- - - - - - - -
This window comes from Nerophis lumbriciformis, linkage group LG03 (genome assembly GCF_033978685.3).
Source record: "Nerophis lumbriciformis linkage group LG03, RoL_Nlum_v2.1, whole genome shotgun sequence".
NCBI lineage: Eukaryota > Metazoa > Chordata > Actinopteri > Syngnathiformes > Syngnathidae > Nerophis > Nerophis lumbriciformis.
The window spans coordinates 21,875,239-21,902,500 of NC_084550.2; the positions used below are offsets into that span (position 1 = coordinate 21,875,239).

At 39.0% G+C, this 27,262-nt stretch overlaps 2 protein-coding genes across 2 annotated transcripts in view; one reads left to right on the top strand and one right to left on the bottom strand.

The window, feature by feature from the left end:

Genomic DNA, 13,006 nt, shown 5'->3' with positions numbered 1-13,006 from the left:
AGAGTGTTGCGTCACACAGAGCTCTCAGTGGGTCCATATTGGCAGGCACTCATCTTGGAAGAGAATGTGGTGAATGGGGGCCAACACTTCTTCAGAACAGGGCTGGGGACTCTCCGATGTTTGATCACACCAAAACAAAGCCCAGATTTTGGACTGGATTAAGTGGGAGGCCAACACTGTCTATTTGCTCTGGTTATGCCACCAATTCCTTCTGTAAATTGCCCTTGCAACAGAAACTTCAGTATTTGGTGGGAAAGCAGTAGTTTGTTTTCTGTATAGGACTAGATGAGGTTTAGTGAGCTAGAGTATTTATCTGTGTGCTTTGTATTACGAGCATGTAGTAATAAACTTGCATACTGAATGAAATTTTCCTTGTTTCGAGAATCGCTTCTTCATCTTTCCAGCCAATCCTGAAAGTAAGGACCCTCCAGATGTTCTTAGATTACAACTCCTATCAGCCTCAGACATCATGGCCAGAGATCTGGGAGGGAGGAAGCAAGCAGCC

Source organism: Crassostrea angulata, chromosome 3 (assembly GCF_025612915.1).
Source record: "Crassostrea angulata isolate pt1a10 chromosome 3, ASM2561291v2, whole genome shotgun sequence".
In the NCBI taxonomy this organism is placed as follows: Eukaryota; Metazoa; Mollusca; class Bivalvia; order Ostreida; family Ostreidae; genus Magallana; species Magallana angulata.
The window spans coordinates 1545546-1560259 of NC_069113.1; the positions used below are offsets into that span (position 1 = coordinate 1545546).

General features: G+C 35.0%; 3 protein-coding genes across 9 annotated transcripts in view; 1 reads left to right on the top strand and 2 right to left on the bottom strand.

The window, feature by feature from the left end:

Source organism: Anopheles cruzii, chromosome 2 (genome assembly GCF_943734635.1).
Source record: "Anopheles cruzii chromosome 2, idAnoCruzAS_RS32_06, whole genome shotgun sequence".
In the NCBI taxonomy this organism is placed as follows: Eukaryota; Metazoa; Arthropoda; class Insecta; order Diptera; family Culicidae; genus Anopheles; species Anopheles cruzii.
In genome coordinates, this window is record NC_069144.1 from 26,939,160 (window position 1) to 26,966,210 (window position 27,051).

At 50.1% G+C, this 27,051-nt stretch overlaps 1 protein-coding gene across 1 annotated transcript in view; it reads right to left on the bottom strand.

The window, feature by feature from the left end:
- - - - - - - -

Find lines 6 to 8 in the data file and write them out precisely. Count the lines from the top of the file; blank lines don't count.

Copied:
The window, feature by feature from the left end:

Genomic DNA, 13,006 nt, shown 5'->3' with positions numbered 1-13,006 from the left:
AGAGTGTTGCGTCACACAGAGCTCTCAGTGGGTCCATATTGGCAGGCACTCATCTTGGAAGAGAATGTGGTGAATGGGGGCCAACACTTCTTCAGAACAGGGCTGGGGACTCTCCGATGTTTGATCACACCAAAACAAAGCCCAGATTTTGGACTGGATTAAGTGGGAGGCCAACACTGTCTATTTGCTCTGGTTATGCCACCAATTCCTTCTGTAAATTGCCCTTGCAACAGAAACTTCAGTATTTGGTGGGAAAGCAGTAGTTTGTTTTCTGTATAGGACTAGATGAGGTTTAGTGAGCTAGAGTATTTATCTGTGTGCTTTGTATTACGAGCATGTAGTAATAAACTTGCATACTGAATGAAATTTTCCTTGTTTCGAGAATCGCTTCTTCATCTTTCCAGCCAATCCTGAAAGTAAGGACCCTCCAGATGTTCTTAGATTACAACTCCTATCAGCCTCAGACATCATGGCCAGAGATCTGGGAGGGAGGAAGCAAGCAGCC